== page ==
Now, playing catch-up, they’re being told to embrace all forms of social media with the credulity and verve of a toddler hoping to curry favor with a mall Santa; that they must integrate their operations with Facebook if they are to maximize traffic and effectively engage and build an online community.

There are lots of reasons why extreme Facebook integration is a bad idea. Yes, it ultimately imperils your traffic by making your site too dependent on the social graph’s good graces, and yes, the way Facebook collects data about its users is creepy and invasive, and yes, if you think about it, it makes no sense to forgo building a strong community that’s engaged with your site and cares about and participates in your initiatives in favor of grasping after a weak community that can be induced to spend two seconds “liking” your organization and having its news updates buried among the hundreds of other updates that come across every single day.

But, primarily, Facebook and news organizations have few common values, and news organizations that become too integrated risk losing the very things that made them vital.

Facebook and its peers are the companies on top right now. They may or may not fall and be replaced with other companies. It’s the model they represent that’s the real concern; the model that says, in the end, power ought to consolidate; that accessibility trumps utility; that, like the phoenix, precision will magically rise out of indiscriminate flames.

The open web could use a champion, and news organizations should be the ones to brandish that sword. Online news sites should become beacons for experimentation, conveners of authority; they should become spaces that foster the kind of perspective and expertise that Facebook circumscribes, and the collaboration that Facebook disallows. Theoretically, this would fortify both parties, and would help news organizations remake themselves into powerful alternative platforms for community-driven news.

Practically, what might this mean?

1. Give your users prominent space to substantively interact, express themselves, and participate in the genesis and dissemination of news. Include people in your reporting projects, and facilitate connections between those who would like to collaborate among themselves.

2. Comb the web for people experimenting with news—building databases or analytical tools, writing programs that might have some news application, pursuing one-off projects designed to last for the lifespan of the event they were was created to analyze and record. Promote these efforts. Critique them with an eye toward improving them. Integrate them into your own site and encourage the experimenters to use your site to disseminate their work.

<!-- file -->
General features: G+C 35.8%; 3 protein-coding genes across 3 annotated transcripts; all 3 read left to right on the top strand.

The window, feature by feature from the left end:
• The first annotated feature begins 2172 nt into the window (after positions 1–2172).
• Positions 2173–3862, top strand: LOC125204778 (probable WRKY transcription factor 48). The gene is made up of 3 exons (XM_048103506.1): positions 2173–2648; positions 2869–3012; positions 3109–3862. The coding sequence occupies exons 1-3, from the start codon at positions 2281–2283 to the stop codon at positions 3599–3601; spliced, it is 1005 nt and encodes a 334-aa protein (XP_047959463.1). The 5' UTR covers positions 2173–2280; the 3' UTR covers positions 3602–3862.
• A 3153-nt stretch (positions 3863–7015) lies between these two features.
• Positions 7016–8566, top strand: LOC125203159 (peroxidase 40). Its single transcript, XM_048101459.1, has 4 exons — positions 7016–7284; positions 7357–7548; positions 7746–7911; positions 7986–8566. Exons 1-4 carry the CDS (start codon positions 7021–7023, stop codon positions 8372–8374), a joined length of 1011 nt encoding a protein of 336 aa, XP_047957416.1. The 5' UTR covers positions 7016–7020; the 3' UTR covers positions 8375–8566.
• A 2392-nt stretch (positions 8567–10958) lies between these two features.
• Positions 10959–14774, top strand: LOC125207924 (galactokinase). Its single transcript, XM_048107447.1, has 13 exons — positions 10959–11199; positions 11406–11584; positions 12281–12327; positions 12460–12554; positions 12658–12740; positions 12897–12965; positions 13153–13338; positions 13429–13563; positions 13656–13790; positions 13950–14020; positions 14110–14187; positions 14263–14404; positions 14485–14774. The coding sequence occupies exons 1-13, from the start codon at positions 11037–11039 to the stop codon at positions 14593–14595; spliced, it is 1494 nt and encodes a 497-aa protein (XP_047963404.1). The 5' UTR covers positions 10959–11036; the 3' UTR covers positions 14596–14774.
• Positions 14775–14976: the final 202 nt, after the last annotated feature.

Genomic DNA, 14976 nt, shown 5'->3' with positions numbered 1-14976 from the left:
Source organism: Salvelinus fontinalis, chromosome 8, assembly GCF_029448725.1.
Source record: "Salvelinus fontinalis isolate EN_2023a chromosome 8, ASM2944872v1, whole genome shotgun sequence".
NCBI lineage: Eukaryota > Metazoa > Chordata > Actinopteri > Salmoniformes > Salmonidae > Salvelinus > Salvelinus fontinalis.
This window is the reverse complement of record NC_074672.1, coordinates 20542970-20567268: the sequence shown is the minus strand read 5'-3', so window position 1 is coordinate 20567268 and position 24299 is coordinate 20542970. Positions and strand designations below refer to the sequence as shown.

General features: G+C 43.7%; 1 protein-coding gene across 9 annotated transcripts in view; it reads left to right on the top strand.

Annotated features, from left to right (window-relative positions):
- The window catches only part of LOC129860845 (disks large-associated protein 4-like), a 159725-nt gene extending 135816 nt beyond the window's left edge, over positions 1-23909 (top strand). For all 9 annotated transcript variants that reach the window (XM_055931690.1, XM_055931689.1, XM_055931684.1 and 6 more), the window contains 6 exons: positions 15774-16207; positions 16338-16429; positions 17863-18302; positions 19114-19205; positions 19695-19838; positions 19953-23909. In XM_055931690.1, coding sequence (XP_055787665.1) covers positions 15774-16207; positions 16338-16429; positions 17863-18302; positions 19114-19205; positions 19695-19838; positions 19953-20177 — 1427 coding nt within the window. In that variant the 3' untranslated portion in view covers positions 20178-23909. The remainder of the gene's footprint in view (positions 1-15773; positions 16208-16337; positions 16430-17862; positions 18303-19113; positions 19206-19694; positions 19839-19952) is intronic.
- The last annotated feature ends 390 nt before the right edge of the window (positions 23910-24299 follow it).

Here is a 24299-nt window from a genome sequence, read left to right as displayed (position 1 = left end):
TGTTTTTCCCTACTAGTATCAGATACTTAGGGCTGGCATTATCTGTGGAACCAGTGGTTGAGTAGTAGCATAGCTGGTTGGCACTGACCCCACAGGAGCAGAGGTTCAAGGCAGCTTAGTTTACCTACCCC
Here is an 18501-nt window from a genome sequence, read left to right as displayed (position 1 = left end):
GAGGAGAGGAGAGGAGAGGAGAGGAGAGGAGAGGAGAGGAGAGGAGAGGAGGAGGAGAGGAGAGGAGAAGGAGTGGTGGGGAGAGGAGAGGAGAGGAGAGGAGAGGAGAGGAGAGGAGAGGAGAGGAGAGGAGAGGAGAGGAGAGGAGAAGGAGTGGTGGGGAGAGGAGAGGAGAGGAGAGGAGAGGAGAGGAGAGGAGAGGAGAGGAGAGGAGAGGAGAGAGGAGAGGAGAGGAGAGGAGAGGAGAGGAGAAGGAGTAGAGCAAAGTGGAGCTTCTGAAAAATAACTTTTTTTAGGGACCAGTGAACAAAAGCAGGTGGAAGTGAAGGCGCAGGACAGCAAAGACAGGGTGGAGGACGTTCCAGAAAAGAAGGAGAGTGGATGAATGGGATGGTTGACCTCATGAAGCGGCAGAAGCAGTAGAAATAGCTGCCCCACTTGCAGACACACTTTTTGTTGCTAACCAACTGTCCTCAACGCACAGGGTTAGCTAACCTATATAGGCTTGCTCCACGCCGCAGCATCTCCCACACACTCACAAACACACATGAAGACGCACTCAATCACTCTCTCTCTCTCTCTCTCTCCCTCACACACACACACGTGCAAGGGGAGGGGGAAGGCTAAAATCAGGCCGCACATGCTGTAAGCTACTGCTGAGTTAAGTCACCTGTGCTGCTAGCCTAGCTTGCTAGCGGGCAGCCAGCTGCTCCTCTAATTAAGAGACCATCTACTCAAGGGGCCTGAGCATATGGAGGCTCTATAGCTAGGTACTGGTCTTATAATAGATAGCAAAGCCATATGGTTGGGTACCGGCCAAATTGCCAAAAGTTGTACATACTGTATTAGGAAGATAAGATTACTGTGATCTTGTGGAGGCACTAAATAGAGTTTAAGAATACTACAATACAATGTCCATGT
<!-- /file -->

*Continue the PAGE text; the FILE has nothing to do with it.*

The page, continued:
3. Devote sections of your site to training users in news and computer literacy, which is key if we are to grow a generation of responsible digital citizens. Make yourself into a place where people can go to learn how to read and evaluate a news story; offer tutorials on computer programming. Give engaged citizens the tools to become articulate participants in any given discussion.

4. Encourage and cultivate productive dissent. Make it easy for people to explain what you’re doing wrong and how it could be done better; consider and respond to these critiques. Illuminate your internal workings in a way that a hundred-billion-dollar company would never illuminate its own.

At base, at their best, news organizations have always wanted to responsibly inform and thereby empower individuals to become assets to their communities. By turning their websites into hubs for collaboration, experimentation, education, and dissent, news organizations can extend their pursuit of that goal and advance a true vision for the future of social news.

At the f8 conference this September, Mark Zuckerberg called the changes that he introduced “an important next step to help tell the story of your life.” Helping people tell stories is a laudable goal, certainly, but what does it actually mean?

News organizations, for all their flaws, have always held high the notion of the story as a useful, powerful, sacred thing. Stories told thoughtfully and disseminated widely can and have changed the world. Mark Zuckerberg also wants to change the world—and the evidence indicates that he wants to change it into a blander, more homogeneous place, where people express themselves within limits and are reduced to their affinities and preferences; where stories double as market-research reports; where everybody knows something about one another; and where Facebook knows everything about everyone and uses that knowledge to enrich itself in manifold uncomfortable ways.

Justin Peters is editor-at-large of the Columbia Journalism Review.